Holden, Commodore, what’s in the name?
The battle is on at the Holden Australia headquarters for the branding of the company name and also the Commodore badge, their most successful model, despite many assurances that the Holden badge is here to stay, from both the previous and current boss at Holden.
Lets start with the history of the Holden badge, the original Holden lion & stone wheel logo was created by the sculptor Rayner Hoff in 1928 well before General Motors brought the saddler turned body builder in 1948. The Holden badge has changed only three times since then. The first change came in 1948 at the launch of the first General Motors Holden car then in 1972 to celebrate the launch of the HQ Kingswood. Finally in 1994 as Holden increased its marketing impetus for the Commodore to reclaim top place against the Ford Falcon.
We have read that a switch to Chevrolet from Holden is a possibility if the bosses at General Motors become convinced that the Holden brand image has been damaged by the manufacturing shutdown due in 2017. It would all come down in the end to economics so if there were a sales plummet related to the Holden brand being damaged they would then move to the Chevrolet brand.
Some marketing experts believe it would cost between $500,000 and $1 million to rebrand each of Holden’s 233 dealerships throughout Australia let alone those in New Zealand, and that General Motors would likely foot half the bill for each franchise, forcing Holden dealers to pick up the rest of the tab or lose the franchise.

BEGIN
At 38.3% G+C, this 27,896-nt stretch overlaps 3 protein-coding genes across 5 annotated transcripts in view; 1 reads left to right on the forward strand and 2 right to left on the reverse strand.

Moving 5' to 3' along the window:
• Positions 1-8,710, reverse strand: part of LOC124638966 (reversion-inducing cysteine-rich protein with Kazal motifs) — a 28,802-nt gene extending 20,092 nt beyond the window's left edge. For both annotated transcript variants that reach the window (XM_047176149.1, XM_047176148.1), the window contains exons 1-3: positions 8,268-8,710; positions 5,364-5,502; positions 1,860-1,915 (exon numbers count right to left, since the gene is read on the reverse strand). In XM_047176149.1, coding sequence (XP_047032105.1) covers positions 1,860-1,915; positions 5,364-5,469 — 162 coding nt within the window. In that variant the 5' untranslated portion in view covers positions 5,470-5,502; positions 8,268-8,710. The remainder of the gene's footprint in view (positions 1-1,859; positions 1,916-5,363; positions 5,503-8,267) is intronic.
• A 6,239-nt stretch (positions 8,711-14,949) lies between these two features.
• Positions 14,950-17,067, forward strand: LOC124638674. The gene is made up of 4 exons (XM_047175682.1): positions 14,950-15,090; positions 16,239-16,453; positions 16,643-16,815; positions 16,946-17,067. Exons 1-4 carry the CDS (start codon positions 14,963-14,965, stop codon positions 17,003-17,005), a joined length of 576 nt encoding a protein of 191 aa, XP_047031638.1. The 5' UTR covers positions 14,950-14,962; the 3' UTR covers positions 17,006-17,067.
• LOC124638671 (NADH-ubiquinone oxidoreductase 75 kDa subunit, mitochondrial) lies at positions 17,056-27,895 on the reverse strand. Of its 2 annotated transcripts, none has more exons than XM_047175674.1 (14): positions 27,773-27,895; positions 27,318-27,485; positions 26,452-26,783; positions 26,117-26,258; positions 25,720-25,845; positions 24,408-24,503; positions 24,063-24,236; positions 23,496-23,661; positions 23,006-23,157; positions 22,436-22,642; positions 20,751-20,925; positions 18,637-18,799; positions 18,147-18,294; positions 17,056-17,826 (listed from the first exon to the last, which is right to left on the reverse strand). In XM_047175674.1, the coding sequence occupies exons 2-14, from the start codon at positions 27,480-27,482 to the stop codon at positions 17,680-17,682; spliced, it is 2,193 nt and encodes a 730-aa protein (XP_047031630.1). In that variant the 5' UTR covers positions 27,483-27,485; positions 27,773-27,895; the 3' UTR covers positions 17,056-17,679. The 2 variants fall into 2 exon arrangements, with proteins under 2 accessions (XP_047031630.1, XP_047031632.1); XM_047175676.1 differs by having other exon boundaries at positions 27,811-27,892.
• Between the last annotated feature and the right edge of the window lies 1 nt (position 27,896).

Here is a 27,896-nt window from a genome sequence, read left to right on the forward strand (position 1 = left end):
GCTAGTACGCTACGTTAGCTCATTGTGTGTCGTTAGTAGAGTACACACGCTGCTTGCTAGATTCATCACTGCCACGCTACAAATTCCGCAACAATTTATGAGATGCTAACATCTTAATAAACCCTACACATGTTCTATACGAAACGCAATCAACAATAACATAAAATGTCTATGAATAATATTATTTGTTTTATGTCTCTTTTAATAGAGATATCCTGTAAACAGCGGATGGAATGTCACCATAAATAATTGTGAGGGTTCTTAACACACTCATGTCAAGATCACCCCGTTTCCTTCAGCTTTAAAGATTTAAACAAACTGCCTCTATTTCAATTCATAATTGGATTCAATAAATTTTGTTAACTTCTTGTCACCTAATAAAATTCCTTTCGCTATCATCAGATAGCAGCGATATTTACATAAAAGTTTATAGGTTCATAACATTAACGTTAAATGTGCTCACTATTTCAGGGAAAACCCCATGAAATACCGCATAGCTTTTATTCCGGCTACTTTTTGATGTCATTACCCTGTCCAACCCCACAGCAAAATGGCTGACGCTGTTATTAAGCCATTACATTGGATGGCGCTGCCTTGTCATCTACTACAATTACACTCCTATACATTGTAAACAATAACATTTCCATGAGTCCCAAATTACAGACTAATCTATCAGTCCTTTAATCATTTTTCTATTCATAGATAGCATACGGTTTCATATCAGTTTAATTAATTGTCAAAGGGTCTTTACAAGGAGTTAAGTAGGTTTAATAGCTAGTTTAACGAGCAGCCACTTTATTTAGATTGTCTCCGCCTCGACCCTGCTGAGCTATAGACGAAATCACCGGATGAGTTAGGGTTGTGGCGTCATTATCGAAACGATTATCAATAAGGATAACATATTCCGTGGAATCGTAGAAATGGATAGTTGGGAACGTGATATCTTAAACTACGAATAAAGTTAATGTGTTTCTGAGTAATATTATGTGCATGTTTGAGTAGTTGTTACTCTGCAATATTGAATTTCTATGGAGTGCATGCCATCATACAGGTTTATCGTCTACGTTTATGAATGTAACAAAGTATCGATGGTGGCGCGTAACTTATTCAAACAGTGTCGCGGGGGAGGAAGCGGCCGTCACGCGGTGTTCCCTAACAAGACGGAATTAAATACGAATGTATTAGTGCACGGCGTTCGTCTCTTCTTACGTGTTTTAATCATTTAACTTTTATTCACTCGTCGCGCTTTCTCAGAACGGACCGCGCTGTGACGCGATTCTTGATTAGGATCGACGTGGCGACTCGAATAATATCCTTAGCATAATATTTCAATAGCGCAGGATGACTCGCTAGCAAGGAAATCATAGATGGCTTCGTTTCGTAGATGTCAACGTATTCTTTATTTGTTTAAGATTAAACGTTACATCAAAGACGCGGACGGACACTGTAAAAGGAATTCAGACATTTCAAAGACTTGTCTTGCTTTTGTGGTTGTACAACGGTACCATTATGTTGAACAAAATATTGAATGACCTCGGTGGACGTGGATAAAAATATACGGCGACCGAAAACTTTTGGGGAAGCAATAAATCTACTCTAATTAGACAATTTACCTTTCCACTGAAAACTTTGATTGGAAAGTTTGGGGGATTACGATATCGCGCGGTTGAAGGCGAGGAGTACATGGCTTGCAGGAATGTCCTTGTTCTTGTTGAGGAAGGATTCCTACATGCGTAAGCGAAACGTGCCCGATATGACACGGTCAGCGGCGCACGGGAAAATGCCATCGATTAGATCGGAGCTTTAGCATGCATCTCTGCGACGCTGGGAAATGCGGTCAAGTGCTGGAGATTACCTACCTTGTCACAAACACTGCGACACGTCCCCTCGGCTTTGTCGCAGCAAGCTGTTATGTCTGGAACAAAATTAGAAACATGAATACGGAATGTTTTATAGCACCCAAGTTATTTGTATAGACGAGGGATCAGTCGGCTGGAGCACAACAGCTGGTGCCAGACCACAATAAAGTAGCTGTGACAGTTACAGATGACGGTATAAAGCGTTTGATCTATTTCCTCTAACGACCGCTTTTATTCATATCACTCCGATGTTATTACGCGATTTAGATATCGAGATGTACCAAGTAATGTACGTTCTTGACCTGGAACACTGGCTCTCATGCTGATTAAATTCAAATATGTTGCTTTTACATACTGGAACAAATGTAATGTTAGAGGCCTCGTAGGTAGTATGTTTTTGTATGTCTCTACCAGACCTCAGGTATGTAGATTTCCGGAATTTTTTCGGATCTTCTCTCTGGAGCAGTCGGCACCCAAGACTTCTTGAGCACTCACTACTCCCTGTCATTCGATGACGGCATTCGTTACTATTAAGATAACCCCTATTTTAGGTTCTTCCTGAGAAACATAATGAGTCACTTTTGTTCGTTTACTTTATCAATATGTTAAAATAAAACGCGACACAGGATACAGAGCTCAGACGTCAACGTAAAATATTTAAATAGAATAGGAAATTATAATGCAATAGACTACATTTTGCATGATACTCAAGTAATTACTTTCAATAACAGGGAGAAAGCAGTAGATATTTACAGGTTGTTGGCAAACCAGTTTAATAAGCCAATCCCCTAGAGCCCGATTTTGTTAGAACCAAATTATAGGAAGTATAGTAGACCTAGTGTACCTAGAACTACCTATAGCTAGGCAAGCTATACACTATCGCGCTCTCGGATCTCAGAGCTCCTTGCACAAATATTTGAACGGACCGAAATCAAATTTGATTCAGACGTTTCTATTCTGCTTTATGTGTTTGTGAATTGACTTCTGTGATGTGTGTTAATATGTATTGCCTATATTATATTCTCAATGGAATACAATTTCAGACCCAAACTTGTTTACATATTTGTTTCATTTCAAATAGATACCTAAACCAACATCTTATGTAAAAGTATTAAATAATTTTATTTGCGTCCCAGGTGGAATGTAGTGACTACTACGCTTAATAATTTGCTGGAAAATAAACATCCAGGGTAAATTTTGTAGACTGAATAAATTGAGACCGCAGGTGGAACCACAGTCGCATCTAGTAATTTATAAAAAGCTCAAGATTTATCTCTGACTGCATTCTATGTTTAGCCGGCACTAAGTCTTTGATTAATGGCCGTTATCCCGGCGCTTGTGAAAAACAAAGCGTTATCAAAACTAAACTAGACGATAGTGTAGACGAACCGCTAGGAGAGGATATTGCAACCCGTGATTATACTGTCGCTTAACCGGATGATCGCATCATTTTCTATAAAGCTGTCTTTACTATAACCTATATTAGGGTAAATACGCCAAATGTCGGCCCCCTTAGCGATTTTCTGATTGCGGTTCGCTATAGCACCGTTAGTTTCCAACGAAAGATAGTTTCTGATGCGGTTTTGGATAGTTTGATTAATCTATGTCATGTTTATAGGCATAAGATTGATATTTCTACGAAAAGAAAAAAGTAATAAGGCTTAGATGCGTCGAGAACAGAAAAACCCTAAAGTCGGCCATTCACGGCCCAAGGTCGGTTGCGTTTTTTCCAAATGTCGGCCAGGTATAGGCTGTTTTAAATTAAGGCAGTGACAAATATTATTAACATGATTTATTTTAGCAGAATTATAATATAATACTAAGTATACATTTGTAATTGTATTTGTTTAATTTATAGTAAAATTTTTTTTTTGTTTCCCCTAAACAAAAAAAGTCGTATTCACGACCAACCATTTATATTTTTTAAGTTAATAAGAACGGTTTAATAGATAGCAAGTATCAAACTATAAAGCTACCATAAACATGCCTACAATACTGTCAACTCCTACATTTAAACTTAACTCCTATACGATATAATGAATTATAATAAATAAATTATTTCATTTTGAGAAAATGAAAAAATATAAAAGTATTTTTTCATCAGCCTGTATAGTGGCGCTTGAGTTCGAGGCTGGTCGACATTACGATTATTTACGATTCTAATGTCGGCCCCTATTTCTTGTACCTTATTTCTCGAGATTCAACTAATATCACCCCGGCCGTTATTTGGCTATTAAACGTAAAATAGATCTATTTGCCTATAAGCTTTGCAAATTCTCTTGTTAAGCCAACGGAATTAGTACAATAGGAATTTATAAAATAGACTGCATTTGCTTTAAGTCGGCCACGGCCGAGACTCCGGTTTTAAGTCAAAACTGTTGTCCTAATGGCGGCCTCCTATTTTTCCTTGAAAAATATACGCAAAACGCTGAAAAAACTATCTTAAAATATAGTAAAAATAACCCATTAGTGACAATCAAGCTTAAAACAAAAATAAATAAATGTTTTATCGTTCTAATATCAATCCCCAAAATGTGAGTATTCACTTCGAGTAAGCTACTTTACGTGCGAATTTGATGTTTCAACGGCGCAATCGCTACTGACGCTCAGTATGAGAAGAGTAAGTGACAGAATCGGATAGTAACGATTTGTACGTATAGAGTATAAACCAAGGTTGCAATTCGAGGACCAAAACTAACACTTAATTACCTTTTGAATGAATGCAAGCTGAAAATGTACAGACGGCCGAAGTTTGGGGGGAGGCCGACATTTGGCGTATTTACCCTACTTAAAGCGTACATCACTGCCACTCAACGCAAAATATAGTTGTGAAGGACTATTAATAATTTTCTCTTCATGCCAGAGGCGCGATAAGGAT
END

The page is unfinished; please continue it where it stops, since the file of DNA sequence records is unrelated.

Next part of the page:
We believe, although not confirmed, that Holden has been forced to conduct exhaustive market research with Australian vehicle buyers to demonstrate the case to GM head office that the Holden brand is worth saving and moving into the future.
The rumor is that Holden is spending a huge amount of money to defend the Holden brand.
Will the Commodore name live on after 2017? The decision is coming, as the next generation large car to replace the Commodore will come from Europe. Holden is pleading with GM executives to keep the iconic Commodore name, but so far no one is listening. Holden most likely will be forced to adopt a global name for the car that will replace the Commodore. It will be like a “back to the future” twist as it will come from Opel the same place the Commodore started in 1978.
It is clear that the Commodore and the Falcon name is under real threat after 2017 even though they are one of the longest running names in the automotive world. Some hard-core fans may see this as a betrayal if the name disappears, as this would signal the end of the large rear-wheel drive car. Speculation about the future of the Commodore name follows strong denials that the famous Holden badge may be replaced by the Chevrolet logo. We think the Holden name will stay but the model names will change to fit the global market.